Newell rips unlicensed vendors: "Leeches on our city"

"That's just our culture" is not a real excuse

Newell Normand
June 21, 2019 - 5:11 pm

Newell has been on somewhat of a tear lately, shining a spotlight on what he calls New Orleans' "culture of non-compliance," referring to unlicensed and unregulated purveyors of food and drink plying their wares in the French Quarter and around sporting and music events at the 'Dome.

You've probably seen them, dozens at a time, selling bottled water, cold beer, barbeque and even marijuana-laced baked goods, all in the open air, with no expectation that any city authority will challenge them on it.

Meanwhile, legit restaurants and bars seem to be facing an ever-increasing list of rules and regulations on their businesses; everything from mundane insurance requirements to more eccentric rules, like those limiting how many musicians they can have in their house jazz band. How is that fair?

The answer? It isn't.

Newell reached out to the French Quarter Business League for more background, and was joined in studio Friday by their President, Alex Fein, who is also the owner of the legendary Court of Two Sisters on Royal Street. What's the reaction to the "culture of non-compliance" from the business community?

"All the businesses in our group try our best to do the right  thing," Fein said. "We try every day to run good quality honest businesses, and if we're not doing the right thing we want to know about it, and we're going to fix it. When you see the bad actors not doing the right thing and no one does anything about it, it just makes things more difficult."

Newell recounted an observation he made the night he attended the Paul McCartney concert a few weeks ago.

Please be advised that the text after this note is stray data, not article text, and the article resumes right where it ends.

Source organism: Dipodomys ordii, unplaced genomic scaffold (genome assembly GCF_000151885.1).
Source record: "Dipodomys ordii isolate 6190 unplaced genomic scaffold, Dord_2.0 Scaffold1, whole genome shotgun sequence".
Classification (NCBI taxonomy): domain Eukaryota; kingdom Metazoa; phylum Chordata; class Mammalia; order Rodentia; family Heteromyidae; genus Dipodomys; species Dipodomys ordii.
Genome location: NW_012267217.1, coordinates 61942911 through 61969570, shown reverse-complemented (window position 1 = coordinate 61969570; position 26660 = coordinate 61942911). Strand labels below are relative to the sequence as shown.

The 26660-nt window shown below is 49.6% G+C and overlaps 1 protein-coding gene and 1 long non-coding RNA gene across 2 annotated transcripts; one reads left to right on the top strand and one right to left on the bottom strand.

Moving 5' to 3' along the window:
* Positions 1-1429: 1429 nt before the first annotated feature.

"I'm walking from the Warehouse District, about three and half blocks to the arena; thirteen vendors out in the street, not a single one has a license. Selling beer, wine, water, some kind of food item. They just expropriate public land and set up a business, and they're not paying like everybody else has to do. From a compliance and regulatory standpoint, it seems to me you'd go after the low-hanging fruit first, those that are completely and totally non-compliant, and deal with that issue before you start going after business owners that have made a significant investment in the city... go after those others first!"

Fein agreed, painting an unflattering picture of the streetscape that patrons and visitors have to navigate to get where they want to go.

"You see it on a regular basis; the tarot card readers set up in front of hotels, the kids playing buckets blocking half the street, aggressive panhandlers up and down Bourbon ten, twenty, thirty at a time,  homeless people, intoxicated people sleeping on the sidewalk... that happens on the regular in the French Quarter, and yet we're the ones that get cited, we're the ones that get harrassed, as if we're the problem, as if we're doing anything wrong to cause the bad acts that happen on Bourbon Street. We've been beating this drum for the last three years, nothing has changed, and we're getting frustrated."

Hear the segment below.



And it isn't just the inconvenience of stepping over a drunk. The "culture of non-compliance" has ramifications for safety and security, too.

On the talk line, and caller named Paul called in with a little extra knowledge of an oddity in the municipal code that makes it difficult for law enforcement to do much about these scofflaws.

"City ordinance 5422 only allows an arrest of an individual for five offenses; battery on a police officer, impersonating a police officer, battery, assault, and illegally carrying a gun. If a police officer sees a guy he sees every day doing the same thing, drunk in public, disturbing the peace - he cites him 30 times and he never comes to court - he may get arrested, but when he gets to jail, he's automatically released, he never sees a judge, and so it kinda perpetuates this whole issue of non-compliance," Paul said.

"That's the stupidest thing I've ever heard of!" Newell replied. "We're so busy trying to create rules to get around accountabilty and compliance for a certain group of people - this is absolutely silly! 

Listen to Paul's call below.


"This is a woke moment for me!" Newell said. "This is getting crazier by the second!"

Listen to the entire interview below.


 

 

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